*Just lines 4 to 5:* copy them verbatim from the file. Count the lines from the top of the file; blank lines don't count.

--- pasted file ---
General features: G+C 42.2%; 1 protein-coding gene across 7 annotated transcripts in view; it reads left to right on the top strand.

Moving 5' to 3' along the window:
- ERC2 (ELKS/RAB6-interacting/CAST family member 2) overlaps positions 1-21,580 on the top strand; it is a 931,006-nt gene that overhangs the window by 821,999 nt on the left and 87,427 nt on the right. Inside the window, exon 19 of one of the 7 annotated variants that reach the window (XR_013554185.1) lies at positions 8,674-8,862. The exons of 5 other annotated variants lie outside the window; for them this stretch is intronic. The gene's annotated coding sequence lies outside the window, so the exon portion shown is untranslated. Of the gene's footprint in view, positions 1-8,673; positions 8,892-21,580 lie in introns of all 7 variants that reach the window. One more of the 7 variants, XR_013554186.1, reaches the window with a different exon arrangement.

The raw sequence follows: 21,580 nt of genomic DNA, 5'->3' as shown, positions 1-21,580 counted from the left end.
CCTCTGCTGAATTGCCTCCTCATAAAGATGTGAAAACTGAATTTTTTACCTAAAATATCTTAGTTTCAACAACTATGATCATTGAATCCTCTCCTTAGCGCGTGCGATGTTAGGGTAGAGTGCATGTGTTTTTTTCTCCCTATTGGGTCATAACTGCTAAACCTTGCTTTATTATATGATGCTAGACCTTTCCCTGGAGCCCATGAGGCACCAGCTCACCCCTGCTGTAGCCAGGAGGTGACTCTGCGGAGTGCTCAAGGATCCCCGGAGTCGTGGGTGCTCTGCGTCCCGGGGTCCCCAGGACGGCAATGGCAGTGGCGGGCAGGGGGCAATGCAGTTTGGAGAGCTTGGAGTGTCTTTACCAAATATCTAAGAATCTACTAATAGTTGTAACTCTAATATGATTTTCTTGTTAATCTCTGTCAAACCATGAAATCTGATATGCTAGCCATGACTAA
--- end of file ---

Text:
The raw sequence follows: 21,580 nt of genomic DNA, 5'->3' as shown, positions 1-21,580 counted from the left end.
CCTCTGCTGAATTGCCTCCTCATAAAGATGTGAAAACTGAATTTTTTACCTAAAATATCTTAGTTTCAACAACTATGATCATTGAATCCTCTCCTTAGCGCGTGCGATGTTAGGGTAGAGTGCATGTGTTTTTTTCTCCCTATTGGGTCATAACTGCTAAACCTTGCTTTATTATATGATGCTAGACCTTTCCCTGGAGCCCATGAGGCACCAGCTCACCCCTGCTGTAGCCAGGAGGTGACTCTGCGGAGTGCTCAAGGATCCCCGGAGTCGTGGGTGCTCTGCGTCCCGGGGTCCCCAGGACGGCAATGGCAGTGGCGGGCAGGGGGCAATGCAGTTTGGAGAGCTTGGAGTGTCTTTACCAAATATCTAAGAATCTACTAATAGTTGTAACTCTAATATGATTTTCTTGTTAATCTCTGTCAAACCATGAAATCTGATATGCTAGCCATGACTAA